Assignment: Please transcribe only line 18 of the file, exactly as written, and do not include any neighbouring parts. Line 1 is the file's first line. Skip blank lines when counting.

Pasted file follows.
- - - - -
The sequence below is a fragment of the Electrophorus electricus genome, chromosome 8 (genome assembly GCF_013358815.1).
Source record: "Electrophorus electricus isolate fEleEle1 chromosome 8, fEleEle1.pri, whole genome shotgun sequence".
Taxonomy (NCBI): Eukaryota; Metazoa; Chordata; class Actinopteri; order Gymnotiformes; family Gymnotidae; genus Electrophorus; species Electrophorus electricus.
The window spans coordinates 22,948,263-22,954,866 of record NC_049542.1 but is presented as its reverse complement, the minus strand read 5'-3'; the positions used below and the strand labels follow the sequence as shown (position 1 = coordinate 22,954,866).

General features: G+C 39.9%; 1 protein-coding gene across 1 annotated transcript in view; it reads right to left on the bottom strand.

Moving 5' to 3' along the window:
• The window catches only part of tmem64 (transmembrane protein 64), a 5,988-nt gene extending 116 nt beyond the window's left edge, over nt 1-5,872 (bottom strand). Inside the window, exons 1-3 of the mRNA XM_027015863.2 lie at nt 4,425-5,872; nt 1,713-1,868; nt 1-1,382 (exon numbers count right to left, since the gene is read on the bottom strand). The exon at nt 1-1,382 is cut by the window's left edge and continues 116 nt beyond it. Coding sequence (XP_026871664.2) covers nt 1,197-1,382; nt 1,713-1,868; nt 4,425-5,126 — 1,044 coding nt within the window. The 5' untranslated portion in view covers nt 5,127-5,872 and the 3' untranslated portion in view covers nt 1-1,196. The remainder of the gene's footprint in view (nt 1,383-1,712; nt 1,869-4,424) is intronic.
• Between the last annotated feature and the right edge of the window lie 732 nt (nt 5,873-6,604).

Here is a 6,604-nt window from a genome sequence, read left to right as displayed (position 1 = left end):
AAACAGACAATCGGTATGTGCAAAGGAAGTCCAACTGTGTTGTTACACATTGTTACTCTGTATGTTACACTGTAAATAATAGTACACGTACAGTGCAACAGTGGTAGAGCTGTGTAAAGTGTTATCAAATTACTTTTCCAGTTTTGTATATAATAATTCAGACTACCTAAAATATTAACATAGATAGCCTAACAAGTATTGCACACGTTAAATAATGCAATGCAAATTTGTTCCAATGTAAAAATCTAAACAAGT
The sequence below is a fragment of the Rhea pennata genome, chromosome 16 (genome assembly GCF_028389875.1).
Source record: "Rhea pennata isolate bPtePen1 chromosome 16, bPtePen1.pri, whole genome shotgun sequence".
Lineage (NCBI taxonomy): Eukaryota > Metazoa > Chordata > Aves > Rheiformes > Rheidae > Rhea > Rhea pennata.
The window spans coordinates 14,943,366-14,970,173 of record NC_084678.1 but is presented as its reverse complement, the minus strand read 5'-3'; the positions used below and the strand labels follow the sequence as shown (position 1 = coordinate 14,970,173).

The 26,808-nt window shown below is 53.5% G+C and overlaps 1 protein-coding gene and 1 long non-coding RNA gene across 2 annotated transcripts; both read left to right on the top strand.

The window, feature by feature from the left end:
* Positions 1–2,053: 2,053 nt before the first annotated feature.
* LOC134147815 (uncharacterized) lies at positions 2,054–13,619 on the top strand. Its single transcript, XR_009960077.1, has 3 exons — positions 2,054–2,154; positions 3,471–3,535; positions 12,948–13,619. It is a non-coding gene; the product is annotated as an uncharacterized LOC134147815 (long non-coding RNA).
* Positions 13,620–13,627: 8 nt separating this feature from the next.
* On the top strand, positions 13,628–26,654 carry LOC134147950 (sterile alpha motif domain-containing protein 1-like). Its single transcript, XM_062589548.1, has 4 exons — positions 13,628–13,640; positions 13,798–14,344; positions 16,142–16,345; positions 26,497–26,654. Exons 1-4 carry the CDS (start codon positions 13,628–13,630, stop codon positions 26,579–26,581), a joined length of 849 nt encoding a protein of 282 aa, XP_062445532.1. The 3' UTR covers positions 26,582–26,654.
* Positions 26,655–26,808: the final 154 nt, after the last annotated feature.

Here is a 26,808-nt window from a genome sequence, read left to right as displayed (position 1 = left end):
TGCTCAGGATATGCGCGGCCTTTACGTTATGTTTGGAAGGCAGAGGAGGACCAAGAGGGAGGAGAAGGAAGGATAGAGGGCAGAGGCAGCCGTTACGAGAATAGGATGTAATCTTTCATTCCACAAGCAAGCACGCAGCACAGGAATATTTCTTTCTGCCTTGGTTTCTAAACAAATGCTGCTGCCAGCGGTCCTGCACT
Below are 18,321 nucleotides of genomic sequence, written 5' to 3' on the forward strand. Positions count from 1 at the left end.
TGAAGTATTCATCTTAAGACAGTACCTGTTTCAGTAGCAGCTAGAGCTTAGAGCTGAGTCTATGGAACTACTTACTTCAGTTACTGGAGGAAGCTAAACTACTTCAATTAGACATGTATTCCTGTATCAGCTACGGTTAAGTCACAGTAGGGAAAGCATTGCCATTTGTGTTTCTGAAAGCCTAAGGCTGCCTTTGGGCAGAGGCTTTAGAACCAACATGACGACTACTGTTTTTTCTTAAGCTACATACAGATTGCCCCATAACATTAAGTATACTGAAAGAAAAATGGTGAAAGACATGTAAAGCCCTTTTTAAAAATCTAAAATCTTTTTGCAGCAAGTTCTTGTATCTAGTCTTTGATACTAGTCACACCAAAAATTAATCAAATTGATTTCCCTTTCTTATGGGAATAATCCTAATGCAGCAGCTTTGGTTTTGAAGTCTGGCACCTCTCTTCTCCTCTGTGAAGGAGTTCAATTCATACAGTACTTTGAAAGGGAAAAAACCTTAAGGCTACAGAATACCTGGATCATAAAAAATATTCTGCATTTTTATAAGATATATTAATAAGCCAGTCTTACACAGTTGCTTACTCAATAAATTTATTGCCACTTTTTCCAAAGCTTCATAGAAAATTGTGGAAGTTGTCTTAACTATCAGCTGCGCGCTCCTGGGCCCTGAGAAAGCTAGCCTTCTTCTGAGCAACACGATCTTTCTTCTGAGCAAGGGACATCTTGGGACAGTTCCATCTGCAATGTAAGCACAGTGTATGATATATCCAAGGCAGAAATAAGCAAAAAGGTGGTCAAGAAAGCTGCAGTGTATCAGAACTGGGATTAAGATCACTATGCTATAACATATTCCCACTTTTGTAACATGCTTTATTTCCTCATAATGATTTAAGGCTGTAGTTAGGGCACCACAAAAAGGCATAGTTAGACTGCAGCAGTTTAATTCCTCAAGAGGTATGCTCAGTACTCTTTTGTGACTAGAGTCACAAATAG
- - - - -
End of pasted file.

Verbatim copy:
* LOC134147815 (uncharacterized) lies at positions 2,054–13,619 on the top strand. Its single transcript, XR_009960077.1, has 3 exons — positions 2,054–2,154; positions 3,471–3,535; positions 12,948–13,619. It is a non-coding gene; the product is annotated as an uncharacterized LOC134147815 (long non-coding RNA).